Summary: Is it direct sex discrimination not to pay full salary to a father taking shared parental leave, in circumstances where a mother taking maternity leave during the same period would have received full pay?
Yes, says the Tribunal in Ali v Capita Customer Management Ltd, available here.
Facts: The Employer, Capita Customer Management (“Capita”) had various policies about pay for different types of family leave. Employees taking maternity leave were entitled to 14 weeks of full basic pay, followed by 25 weeks of statutory pay. Employees taking two weeks of ordinary paternity pay were entitled to full pay for that period, but there was no right to any additional pay above the statutory rate for SPL.
The employee, Mr Ali, took two weeks of paternity leave immediately after the birth of his baby. His wife was unwell with post-natal depression and had been advised to return to work, so Mr Ali asked to take SPL so that he could care for the baby. He was aware that female employees on maternity leave from Capita were entitled to 14 weeks at full pay and asked for the same treatment. When this was refused, Mr Ali submitted a grievance alleging sex discrimination. When this was not upheld, he brought various claims in the Tribunal. His main contention was that it was direct sex discrimination to provide full pay to mothers on maternity leave but not to fathers on SPL.
The Tribunal decided that this treatment of Mr Ali did amount to direct sex discrimination.
It was accepted by both sides that the initial compulsory maternity leave period of two weeks was specifically associated with recovery after childbirth, and so was unique to the mother. The Tribunal considered, however, that after this two-week period, Mr Ali could compare his treatment with that of a hypothetical female colleague on maternity leave. She would be entitled to full pay for 14 weeks, while he was only entitled to statutory pay. This was direct sex discrimination.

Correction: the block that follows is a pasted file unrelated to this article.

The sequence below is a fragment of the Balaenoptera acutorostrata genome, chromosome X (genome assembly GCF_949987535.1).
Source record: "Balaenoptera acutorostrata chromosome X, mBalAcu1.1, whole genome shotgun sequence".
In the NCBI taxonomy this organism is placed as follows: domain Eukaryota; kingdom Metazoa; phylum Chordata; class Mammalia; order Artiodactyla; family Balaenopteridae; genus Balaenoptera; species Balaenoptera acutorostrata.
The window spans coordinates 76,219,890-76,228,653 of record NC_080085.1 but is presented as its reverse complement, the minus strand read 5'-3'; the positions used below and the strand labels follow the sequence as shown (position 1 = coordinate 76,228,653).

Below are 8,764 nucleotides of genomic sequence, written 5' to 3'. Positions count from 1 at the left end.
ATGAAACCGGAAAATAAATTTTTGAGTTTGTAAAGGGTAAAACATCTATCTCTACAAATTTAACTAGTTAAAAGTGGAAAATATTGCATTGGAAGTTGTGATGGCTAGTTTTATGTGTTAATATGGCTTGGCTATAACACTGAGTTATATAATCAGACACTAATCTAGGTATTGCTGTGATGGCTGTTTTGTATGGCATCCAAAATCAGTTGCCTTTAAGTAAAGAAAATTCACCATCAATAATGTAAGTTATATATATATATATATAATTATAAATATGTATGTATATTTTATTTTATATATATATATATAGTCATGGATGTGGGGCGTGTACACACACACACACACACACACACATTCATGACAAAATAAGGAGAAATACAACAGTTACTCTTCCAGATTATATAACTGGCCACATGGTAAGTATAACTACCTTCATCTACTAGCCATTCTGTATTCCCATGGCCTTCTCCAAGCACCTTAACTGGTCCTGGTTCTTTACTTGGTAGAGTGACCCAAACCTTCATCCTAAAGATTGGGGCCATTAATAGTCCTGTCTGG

The Tribunal rejected Capita’s argument that the full 14 weeks of maternity leave were special treatment in connection with childbirth, which is an exception to sex discrimination under the Equality Act 2010. The Tribunal did not accept that this exclusivity should continue after the initial two weeks as there should be a valid choice available to parents as to who should undertake the childcare role and equality of treatment required the same pay for carrying out the same role.
Implications: Although this is not a helpful decision for employers, it is important to note that this is only a Tribunal level decision and so not binding in other cases. It also contrasts with other Tribunal decisions on this issue which have found that it is not discriminatory to pay SPL at a different rate to maternity leave. As it is likely that this decision will be appealed, we look forward to receiving a binding decision from the EAT on this issue.
While we await clarity from the EAT, if a request does arise from a man asking for an enhanced level of pay to match maternity pay we recommend that employers consider individual circumstances and take advice from the Menzies Law team on 0117 325 0526.